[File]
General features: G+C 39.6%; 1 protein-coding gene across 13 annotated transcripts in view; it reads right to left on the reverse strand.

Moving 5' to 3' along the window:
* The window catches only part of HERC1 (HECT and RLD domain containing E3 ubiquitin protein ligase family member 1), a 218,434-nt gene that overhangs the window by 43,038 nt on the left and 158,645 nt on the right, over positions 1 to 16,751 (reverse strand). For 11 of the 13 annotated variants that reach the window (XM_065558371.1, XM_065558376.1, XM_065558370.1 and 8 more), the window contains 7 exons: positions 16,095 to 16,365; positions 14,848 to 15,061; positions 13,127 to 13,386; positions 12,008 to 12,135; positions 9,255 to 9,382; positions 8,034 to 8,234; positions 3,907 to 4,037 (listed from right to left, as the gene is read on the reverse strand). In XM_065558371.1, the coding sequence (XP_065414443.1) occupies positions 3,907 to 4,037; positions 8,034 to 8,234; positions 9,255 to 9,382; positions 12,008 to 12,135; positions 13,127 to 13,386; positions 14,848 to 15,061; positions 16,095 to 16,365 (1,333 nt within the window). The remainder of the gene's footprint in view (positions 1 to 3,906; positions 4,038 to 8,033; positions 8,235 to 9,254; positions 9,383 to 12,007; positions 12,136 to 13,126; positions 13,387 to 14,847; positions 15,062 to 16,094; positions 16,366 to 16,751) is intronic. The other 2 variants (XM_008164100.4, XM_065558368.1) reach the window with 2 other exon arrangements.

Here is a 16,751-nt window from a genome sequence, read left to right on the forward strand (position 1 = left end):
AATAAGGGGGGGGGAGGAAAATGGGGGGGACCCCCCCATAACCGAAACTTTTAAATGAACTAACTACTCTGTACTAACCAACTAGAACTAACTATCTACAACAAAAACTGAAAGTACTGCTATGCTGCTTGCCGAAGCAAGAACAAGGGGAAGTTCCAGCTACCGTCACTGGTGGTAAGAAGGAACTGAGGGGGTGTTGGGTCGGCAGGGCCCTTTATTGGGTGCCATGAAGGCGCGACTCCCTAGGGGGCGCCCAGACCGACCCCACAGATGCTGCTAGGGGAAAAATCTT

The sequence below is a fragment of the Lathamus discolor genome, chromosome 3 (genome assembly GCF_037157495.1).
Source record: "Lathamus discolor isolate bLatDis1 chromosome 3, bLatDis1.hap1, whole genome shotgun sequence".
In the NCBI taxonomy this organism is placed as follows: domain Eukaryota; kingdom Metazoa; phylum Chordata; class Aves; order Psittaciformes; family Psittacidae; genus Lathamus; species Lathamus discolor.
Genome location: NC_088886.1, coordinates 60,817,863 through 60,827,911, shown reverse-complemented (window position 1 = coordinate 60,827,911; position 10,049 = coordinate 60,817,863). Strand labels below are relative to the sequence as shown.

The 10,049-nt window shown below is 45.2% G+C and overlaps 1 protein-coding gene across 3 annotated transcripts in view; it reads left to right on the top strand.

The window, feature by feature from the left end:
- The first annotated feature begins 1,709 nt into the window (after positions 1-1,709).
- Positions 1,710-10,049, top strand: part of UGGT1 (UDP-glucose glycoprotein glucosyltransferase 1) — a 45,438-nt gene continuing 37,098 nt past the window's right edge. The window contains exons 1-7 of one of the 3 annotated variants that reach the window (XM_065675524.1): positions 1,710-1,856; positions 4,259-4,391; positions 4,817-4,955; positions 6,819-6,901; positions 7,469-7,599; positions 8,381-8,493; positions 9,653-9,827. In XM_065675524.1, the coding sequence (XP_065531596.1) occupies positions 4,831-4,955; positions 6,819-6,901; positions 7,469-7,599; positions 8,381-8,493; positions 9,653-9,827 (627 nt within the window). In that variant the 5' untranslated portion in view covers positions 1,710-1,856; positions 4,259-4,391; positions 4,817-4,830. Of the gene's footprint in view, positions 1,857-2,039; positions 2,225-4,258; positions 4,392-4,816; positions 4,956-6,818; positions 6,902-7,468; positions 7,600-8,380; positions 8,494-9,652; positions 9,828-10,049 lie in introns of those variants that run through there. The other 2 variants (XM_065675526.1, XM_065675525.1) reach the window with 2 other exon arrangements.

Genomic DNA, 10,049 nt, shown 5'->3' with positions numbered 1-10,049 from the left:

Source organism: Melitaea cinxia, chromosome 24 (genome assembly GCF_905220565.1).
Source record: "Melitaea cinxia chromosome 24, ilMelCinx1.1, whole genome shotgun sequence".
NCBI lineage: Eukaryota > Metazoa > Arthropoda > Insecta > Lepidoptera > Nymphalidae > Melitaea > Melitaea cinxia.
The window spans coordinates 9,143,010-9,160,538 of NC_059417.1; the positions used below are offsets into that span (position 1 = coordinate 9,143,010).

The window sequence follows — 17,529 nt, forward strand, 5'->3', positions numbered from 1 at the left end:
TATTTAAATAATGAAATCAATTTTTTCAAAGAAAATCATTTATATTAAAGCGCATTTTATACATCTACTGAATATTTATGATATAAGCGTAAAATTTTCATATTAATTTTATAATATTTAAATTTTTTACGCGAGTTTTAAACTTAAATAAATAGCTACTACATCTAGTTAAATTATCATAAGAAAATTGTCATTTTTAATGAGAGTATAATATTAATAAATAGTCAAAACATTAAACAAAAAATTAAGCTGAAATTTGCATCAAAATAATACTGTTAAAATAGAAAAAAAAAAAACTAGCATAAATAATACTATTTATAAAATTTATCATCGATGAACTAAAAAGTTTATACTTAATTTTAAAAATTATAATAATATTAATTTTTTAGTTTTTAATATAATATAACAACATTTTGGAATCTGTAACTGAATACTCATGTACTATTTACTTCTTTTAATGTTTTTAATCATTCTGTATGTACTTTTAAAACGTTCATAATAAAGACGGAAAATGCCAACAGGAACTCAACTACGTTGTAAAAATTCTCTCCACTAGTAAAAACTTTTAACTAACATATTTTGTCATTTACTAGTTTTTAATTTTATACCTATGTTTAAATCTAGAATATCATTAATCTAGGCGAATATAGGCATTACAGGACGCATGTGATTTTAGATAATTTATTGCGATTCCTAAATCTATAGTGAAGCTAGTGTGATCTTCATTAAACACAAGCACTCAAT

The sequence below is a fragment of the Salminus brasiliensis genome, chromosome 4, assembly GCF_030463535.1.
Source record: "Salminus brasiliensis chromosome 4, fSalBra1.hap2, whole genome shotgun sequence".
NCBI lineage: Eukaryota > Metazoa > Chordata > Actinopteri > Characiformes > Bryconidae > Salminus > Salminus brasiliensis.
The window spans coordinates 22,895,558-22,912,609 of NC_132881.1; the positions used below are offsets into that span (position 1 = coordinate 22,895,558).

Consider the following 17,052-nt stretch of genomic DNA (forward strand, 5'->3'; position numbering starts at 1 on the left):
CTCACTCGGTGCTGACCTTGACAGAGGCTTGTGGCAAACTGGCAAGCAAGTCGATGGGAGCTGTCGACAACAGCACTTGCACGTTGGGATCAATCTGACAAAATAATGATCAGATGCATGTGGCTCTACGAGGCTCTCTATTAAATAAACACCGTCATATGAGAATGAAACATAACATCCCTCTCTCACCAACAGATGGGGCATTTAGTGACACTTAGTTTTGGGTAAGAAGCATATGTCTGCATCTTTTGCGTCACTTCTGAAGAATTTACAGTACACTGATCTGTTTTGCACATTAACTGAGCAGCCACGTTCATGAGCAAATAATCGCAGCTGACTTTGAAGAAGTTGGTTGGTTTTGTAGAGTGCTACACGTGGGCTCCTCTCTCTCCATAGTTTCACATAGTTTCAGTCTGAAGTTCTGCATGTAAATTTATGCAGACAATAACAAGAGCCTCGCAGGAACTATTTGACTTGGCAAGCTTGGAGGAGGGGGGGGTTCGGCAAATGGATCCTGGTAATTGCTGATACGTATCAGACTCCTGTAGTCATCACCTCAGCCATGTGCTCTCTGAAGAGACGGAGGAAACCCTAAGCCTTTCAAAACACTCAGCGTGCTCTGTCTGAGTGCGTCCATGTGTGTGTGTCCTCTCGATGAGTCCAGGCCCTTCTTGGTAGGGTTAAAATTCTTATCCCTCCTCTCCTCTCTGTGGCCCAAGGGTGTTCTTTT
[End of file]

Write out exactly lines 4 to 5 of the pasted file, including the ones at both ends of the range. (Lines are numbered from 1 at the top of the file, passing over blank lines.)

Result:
Here is a 16,751-nt window from a genome sequence, read left to right on the forward strand (position 1 = left end):
AATAAGGGGGGGGGAGGAAAATGGGGGGGACCCCCCCATAACCGAAACTTTTAAATGAACTAACTACTCTGTACTAACCAACTAGAACTAACTATCTACAACAAAAACTGAAAGTACTGCTATGCTGCTTGCCGAAGCAAGAACAAGGGGAAGTTCCAGCTACCGTCACTGGTGGTAAGAAGGAACTGAGGGGGTGTTGGGTCGGCAGGGCCCTTTATTGGGTGCCATGAAGGCGCGACTCCCTAGGGGGCGCCCAGACCGACCCCACAGATGCTGCTAGGGGAAAAATCTT